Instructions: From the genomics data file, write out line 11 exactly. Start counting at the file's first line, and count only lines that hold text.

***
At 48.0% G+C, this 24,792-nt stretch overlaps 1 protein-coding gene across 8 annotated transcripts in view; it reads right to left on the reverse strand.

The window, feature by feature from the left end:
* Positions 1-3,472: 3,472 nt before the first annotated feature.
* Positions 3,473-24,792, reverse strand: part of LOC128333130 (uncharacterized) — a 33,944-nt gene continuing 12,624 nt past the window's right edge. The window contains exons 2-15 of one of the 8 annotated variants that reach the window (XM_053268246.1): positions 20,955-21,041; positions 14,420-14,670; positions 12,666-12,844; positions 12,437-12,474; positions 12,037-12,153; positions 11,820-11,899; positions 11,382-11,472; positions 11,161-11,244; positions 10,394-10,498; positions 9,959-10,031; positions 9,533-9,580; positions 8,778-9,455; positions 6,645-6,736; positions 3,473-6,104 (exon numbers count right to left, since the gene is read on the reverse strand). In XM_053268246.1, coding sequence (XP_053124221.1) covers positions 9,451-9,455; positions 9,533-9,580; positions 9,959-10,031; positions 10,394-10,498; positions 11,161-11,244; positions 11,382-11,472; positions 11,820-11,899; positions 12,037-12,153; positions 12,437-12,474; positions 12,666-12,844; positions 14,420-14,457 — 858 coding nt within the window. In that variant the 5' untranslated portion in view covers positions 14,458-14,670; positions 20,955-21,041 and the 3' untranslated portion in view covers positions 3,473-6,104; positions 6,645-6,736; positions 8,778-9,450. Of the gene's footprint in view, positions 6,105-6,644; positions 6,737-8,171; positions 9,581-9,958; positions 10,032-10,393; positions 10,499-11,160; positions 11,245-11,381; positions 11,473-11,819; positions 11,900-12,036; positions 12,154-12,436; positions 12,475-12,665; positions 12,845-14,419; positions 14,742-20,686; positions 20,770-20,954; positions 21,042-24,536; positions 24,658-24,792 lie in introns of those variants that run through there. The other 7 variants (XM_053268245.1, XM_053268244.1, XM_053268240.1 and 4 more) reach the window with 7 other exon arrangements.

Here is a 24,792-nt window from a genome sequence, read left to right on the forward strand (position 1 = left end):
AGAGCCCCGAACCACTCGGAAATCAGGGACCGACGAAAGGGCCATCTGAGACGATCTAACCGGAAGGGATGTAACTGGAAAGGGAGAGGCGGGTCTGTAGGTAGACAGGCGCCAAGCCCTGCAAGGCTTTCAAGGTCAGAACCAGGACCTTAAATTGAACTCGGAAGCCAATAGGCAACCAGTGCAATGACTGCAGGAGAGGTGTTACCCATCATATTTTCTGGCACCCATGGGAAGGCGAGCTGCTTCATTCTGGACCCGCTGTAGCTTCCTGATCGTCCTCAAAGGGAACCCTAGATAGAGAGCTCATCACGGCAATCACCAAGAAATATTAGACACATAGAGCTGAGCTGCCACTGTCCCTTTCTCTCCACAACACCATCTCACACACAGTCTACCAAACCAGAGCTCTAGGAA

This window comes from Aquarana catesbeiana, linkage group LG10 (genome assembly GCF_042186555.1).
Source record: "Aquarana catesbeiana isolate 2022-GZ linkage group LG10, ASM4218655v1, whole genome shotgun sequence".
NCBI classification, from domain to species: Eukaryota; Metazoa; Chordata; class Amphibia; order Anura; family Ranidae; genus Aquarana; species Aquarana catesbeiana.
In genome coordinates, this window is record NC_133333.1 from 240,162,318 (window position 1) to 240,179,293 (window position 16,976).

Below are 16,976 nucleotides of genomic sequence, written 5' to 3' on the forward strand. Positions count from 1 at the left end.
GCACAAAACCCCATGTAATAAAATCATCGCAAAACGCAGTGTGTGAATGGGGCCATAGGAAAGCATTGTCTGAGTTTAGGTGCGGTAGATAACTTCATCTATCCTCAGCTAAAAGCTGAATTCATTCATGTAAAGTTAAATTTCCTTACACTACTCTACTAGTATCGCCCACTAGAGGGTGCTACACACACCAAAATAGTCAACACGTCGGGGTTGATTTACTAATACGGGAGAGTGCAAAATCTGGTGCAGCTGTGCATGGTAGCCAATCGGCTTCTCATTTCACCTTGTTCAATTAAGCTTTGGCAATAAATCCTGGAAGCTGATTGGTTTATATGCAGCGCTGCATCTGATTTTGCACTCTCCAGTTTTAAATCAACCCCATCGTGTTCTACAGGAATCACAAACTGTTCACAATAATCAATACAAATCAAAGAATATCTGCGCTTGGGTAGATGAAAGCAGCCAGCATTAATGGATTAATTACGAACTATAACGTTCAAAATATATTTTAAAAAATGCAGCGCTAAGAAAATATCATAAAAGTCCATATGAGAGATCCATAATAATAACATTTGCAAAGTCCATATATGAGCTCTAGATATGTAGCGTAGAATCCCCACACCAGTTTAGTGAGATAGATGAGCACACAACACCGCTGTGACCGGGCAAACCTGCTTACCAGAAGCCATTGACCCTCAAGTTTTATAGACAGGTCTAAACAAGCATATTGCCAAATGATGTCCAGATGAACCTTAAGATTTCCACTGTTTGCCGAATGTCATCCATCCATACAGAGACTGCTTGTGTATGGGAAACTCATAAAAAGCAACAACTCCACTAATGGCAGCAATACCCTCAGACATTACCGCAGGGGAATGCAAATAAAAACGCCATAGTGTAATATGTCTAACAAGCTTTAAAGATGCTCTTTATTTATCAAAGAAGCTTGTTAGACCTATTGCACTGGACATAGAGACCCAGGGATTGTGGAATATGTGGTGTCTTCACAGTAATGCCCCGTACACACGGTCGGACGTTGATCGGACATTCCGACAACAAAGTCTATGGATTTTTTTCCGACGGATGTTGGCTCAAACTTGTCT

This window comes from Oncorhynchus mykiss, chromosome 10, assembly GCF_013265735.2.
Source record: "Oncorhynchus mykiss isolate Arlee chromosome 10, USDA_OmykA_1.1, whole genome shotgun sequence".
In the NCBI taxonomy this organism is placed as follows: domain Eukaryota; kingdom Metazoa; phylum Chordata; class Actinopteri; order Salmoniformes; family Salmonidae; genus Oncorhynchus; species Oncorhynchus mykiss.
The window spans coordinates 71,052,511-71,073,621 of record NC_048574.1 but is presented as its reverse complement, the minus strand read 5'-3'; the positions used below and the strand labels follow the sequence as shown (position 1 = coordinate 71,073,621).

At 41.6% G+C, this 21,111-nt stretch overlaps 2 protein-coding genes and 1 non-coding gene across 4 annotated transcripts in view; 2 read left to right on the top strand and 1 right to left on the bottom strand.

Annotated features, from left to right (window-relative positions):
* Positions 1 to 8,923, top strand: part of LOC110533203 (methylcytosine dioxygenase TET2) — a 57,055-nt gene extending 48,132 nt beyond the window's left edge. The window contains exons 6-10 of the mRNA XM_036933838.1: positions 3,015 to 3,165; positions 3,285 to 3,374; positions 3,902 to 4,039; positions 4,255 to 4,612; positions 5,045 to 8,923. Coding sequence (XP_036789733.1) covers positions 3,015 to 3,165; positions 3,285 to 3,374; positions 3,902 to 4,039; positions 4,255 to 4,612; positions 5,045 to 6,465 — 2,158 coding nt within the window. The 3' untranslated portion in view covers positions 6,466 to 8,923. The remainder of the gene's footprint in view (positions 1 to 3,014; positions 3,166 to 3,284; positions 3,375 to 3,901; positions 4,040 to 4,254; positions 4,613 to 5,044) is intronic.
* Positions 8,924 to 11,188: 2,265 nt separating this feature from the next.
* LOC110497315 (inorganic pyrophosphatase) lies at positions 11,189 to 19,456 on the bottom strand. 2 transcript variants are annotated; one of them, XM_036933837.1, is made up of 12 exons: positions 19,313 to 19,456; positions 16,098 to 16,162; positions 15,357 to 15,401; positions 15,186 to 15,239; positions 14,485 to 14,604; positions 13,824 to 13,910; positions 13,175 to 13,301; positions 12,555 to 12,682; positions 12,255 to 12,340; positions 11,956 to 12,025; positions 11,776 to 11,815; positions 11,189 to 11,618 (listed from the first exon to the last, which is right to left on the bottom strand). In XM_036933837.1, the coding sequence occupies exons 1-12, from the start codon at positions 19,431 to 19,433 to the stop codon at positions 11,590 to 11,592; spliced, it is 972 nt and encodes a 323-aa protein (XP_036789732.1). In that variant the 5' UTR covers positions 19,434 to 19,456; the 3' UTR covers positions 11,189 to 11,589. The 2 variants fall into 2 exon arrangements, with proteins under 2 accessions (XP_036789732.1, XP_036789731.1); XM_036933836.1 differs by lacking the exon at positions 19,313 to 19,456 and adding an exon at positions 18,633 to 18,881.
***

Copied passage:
Below are 16,976 nucleotides of genomic sequence, written 5' to 3' on the forward strand. Positions count from 1 at the left end.